But I have made no use of any of these rights, nor am I writing these things to secure any such provision. For I would rather die than have anyone deprive me of my ground for boasting. For if I preach the gospel, that gives me no ground for boasting. For necessity is laid upon me. Woe to me if I do not preach the gospel! (1 Corinthians 9:15–16)
In other words, “On the Damascus road when I was converted, I met the King of the universe. He conscripted me like a soldier into the army. He bought me like a slave in his household. He gave me an assignment and told me how much I would suffer.” And woe to any soldier who goes AWOL with such a commander. And woe to any slave who tries to escape from such a master. Conscripted soldiers and slaves don’t boast about doing what they have to do.
Motivated by Reward
Therefore, Paul says, I will not settle for serving my commander and my owner in that way. I will have a boast. I will have a reward. What is it? Verses 17–18:
For if I do this [ministry] of my own will [willingly, gladly], I have a reward, but if not of my own will [if I act begrudgingly, slavishly], I am still entrusted with a stewardship. [Like it or not, I have to do it.] What then is my reward? That in my preaching I may present the gospel free of charge, so as not to make full use of my right in the gospel.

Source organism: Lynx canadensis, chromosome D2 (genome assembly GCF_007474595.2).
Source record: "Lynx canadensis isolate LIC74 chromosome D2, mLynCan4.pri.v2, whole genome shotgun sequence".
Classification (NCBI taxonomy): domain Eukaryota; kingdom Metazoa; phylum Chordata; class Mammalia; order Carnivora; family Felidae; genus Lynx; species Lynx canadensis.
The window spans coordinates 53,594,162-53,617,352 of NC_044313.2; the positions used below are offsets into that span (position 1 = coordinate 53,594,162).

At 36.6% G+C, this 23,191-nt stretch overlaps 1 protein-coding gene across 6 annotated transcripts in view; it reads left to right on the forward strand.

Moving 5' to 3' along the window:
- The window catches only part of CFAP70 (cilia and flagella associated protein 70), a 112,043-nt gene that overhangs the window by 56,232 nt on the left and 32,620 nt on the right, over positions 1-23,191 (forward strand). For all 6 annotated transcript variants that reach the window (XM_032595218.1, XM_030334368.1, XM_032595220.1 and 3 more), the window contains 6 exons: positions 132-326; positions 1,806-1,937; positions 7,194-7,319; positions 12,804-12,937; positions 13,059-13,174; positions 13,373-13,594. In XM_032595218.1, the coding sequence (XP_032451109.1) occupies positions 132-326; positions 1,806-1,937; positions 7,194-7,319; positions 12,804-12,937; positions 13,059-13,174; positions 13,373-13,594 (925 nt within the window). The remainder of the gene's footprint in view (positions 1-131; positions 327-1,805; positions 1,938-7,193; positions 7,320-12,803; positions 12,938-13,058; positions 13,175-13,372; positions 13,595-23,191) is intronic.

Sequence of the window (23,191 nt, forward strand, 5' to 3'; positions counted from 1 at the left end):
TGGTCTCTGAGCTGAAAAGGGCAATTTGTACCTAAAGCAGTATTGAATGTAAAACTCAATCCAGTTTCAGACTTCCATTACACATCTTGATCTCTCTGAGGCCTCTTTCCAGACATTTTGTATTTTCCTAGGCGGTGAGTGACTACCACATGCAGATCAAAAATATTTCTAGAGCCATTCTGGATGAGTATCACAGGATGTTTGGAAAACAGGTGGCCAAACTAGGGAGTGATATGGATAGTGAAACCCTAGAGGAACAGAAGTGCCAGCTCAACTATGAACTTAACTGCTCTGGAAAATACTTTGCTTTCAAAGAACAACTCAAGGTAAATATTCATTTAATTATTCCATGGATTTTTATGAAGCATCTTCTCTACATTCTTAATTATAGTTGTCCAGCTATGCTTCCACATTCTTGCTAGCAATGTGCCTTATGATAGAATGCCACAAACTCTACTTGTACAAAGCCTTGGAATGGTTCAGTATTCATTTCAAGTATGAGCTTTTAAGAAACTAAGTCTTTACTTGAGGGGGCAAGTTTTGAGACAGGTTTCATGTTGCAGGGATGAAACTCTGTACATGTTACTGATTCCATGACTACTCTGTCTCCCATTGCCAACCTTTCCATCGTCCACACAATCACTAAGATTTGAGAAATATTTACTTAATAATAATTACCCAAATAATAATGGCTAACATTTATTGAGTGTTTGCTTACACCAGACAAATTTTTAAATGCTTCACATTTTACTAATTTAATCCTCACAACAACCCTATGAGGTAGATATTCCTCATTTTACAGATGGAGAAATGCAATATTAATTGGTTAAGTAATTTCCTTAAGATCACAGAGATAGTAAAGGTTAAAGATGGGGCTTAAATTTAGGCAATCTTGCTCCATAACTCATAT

In other words, I could be motivated by the desire for money — I ought to be paid! Or I could be motivated by the desire to get my rights. And he says “No!” to both of those. I will not be motivated by the desire for money. I will not be motivated by the desire to throw my weight around and demand my rights. I will present the gospel free of charge. This is my boast. This is my reward.
“Paul’s motivation is to do his mission in a way that magnifies the all-satisfying worth of Christ.”
By the grace of God, I will be the kind of person who does not find his reward in the pleasures of money and does not find his reward in the pleasures of rights-demanding power. I will find my reward in presenting the gospel in such a way that it will be plain that the fruit of gospel ministry itself is my satisfaction. I will commend the gospel — I will magnify the worth of the gospel, the worth of Christ — by showing that the satisfaction it gives — that he gives — does not need to be supplemented by the pleasures of money or the pleasures of power.
So, Paul’s motivation is to do his mission in a way that magnifies the all-satisfying worth of Christ and his gospel, apart from the pleasures of money and the pleasures of power.